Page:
52 Win 42–8–2 Lou Savarese UD 10 Jun 30, 2007 44 years, 254 days Don Haskins Center, El Paso, Texas, U.S.
51 Win 41–8–2 Vinny Maddalone TKO 3 (10), 2:48 Mar 17, 2007 44 years, 149 days American Bank Center, Corpus Christi, Texas, U.S.
50 Win 40–8–2 Fres Oquendo UD 12 Nov 10, 2006 44 years, 22 days Alamodome, San Antonio, Texas, U.S. Won vacant USBA heavyweight title
49 Win 39–8–2 Jeremy Bates TKO 2 (12), 2:56 Aug 18, 2006 43 years, 303 days American Airlines Center, Dallas, Texas, U.S.
48 Loss 38–8–2 Larry Donald UD 12 Nov 13, 2004 42 years, 25 days Madison Square Garden, New York City, New York, U.S. For vacant NABC heavyweight title
47 Loss 38–7–2 James Toney TKO 9 (12), 1:42 Oct 4, 2003 40 years, 350 days Mandalay Bay Events Center, Paradise, Nevada, U.S.
46 Loss 38–6–2 Chris Byrd UD 12 Dec 14, 2002 40 years, 56 days Boardwalk Hall, Atlantic City, New Jersey, U.S. For vacant IBF heavyweight title
45 Win 38–5–2 Hasim Rahman TD 8 (12), 1:40 Jun 1, 2002 39 years, 225 days Boardwalk Hall, Atlantic City, New Jersey, U.S. Split TD: Rahman sustained eye swelling from an accidental head clash
44 Draw 37–5–2 John Ruiz SD 12 Dec 15, 2001 39 years, 57 days Foxwoods Resort Casino, Ledyard, Connecticut, U.S. For WBA heavyweight title
43 Loss 37–5–1 John Ruiz UD 12 Mar 3, 2001 38 years, 135 days Mandalay Bay Events Center, Paradise, Nevada, U.S. Lost WBA heavyweight title
42 Win 37–4–1 John Ruiz UD 12 Aug 12, 2000 37 years, 298 days Paris Las Vegas, Paradise, Nevada, U.S. Won vacant WBA heavyweight title
41 Loss 36–4–1 Lennox Lewis UD 12 Nov 13, 1999 37 years, 25 days Thomas & Mack Center, Paradise, Nevada, U.S. Lost WBA and IBF heavyweight titles;
For WBC and vacant IBO heavyweight titles
40 Draw 36–3–1 Lennox Lewis SD 12 Mar 13, 1999 36 years, 145 days Madison Square Garden, New York City, New York, U.S. Retained WBA and IBF heavyweight titles;
For WBC heavyweight title
39 Win 36–3 Vaughn Bean UD 12 Sep 19, 1998 35 years, 335 days Georgia Dome, Atlanta, Georgia, U.S. Retained WBA and IBF heavyweight titles
38 Win 35–3 Michael Moorer RTD 8 (12), 3:00 Nov 8, 1997 35 years, 20 days Thomas & Mack Center, Paradise, Nevada, U.S. Retained WBA heavyweight title;
Won IBF heavyweight title
37 Win 34–3 Mike Tyson DQ 3 (12), 3:00 Jun 28, 1997 34 years, 252 days MGM Grand Garden Arena, Paradise, Nevada, U.S. Retained WBA heavyweight title;
Tyson disqualified for biting
36 Win 33–3 Mike Tyson TKO 11 (12), 0:37 Nov 9, 1996 34 years, 21 days MGM Grand Garden Arena, Paradise, Nevada, U.S. Won WBA heavyweight title
35 Win 32–3 Bobby Czyz RTD 5 (10), 3:00 May 10, 1996 33 years, 204 days Madison Square Garden, New York City, New York, U.S.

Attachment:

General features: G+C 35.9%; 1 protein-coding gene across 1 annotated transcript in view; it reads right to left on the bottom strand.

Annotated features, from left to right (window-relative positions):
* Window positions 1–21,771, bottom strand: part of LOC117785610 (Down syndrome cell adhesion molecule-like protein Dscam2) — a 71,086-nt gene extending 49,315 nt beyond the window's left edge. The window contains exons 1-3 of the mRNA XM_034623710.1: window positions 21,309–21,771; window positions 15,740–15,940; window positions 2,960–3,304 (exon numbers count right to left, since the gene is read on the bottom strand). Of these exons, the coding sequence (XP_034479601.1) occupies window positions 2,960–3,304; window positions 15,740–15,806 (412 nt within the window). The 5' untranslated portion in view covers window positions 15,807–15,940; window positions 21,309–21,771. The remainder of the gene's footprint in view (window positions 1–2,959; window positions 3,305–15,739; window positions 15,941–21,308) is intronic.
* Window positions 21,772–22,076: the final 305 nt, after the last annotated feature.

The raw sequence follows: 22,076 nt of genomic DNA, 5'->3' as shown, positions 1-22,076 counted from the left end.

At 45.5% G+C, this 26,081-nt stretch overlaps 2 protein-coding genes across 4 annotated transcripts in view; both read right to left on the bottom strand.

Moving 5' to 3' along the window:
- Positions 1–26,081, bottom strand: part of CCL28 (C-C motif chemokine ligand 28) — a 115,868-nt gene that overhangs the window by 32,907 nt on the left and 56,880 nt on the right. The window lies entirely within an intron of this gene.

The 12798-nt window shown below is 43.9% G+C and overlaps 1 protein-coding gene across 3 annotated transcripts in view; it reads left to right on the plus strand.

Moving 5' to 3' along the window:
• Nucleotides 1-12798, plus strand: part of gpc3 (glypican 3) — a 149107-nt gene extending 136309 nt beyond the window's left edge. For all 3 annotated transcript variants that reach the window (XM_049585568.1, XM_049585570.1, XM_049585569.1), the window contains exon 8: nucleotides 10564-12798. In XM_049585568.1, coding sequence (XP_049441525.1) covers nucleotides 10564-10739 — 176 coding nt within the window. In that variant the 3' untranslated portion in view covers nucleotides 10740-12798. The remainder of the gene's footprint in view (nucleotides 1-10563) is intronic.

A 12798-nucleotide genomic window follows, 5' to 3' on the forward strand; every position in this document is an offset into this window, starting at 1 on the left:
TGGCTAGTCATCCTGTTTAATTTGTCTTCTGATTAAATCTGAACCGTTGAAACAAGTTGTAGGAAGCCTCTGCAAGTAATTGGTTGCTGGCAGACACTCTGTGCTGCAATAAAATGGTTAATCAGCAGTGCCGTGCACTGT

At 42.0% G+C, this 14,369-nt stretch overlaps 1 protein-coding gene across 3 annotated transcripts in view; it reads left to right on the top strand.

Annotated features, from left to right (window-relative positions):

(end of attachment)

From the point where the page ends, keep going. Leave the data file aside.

34 Loss 31–3 Riddick Bowe TKO 8 (12), 0:58 Nov 4, 1995 33 years, 16 days Caesars Palace, Paradise, Nevada, U.S.
33 Win 31–2 Ray Mercer UD 10 May 20, 1995 32 years, 213 days Convention Hall, Atlantic City, New Jersey, U.S.
32 Loss 30–2 Michael Moorer MD 12 Apr 22, 1994 31 years, 185 days Caesars Palace, Paradise, Nevada, U.S. Lost WBA and IBF heavyweight titles
31 Win 30–1 Riddick Bowe MD 12 Nov 6, 1993 31 years, 18 days Caesars Palace, Paradise, Nevada, U.S. Won WBA and IBF heavyweight titles
30 Win 29–1 Alex Stewart UD 12 Jun 26, 1993 30 years, 250 days Convention Hall, Atlantic City, New Jersey, U.S.
29 Loss 28–1 Riddick Bowe UD 12 Nov 13, 1992 30 years, 25 days Thomas & Mack Center, Paradise, Nevada, U.S. Lost WBA, WBC, and IBF heavyweight titles
28 Win 28–0 Larry Holmes UD 12 Jun 19, 1992 29 years, 244 days Caesars Palace, Paradise, Nevada, U.S. Retained WBA, WBC, and IBF heavyweight titles
27 Win 27–0 Bert Cooper TKO 7 (12), 2:58 Nov 23, 1991 29 years, 35 days Omni Coliseum, Atlanta, Georgia, U.S. Retained WBA and IBF heavyweight titles
26 Win 26–0 George Foreman UD 12 Apr 19, 1991 28 years, 182 days Convention Hall, Atlantic City, New Jersey, U.S. Retained WBA, WBC, and IBF heavyweight titles
25 Win 25–0 Buster Douglas KO 3 (12), 1:10 Oct 25, 1990 28 years, 6 days The Mirage, Paradise, Nevada, U.S. Won WBA, WBC, and IBF heavyweight titles
24 Win 24–0 Seamus McDonagh TKO 4 (12), 0:44 Jun 1, 1990 27 years, 225 days Convention Hall, Atlantic City, New Jersey, U.S. Retained WBC Continental Americas heavyweight title
23 Win 23–0 Alex Stewart TKO 8 (12), 2:51 Nov 4, 1989 27 years, 16 days Trump Plaza Hotel and Casino, Atlantic City, New Jersey, U.S. Retained WBC Continental Americas heavyweight title
22 Win 22–0 Adílson Rodrigues KO 2 (12), 1:29 Jul 15, 1989 26 years, 269 days Caesars Tahoe, Stateline, Nevada, U.S. Retained WBC Continental Americas heavyweight title
21 Win 21–0 Michael Dokes TKO 10 (12), 1:41 Mar 11, 1989 26 years, 143 days Caesars Palace, Paradise, Nevada, U.S. Won WBC Continental Americas heavyweight title
20 Win 20–0 Pinklon Thomas RTD 7 (10), 3:00 Dec 9, 1988 26 years, 51 days Convention Hall, Atlantic City, New Jersey, U.S.
19 Win 19–0 James Tillis RTD 5 (10), 3:00 Jul 15, 1988 25 years, 270 days Caesars Tahoe, Stateline, Nevada, U.S.
18 Win 18–0 Carlos de León TKO 8 (12), 1:08 Apr 9, 1988 25 years, 173 days Caesars Palace, Paradise, Nevada, U.S. Retained WBA and IBF cruiserweight titles;
Won WBC cruiserweight title
17 Win 17–0 Dwight Muhammad Qawi KO 4 (15), 2:30 Dec 5, 1987 25 years, 47 days Convention Hall, Atlantic City, New Jersey, U.S. Retained WBA and IBF cruiserweight titles
16 Win 16–0 Ossie Ocasio TKO 11 (15), 1:24 Aug 15, 1987 24 years, 300 days Parking de Nouveau Port, Saint-Tropez, France Retained WBA and IBF cruiserweight titles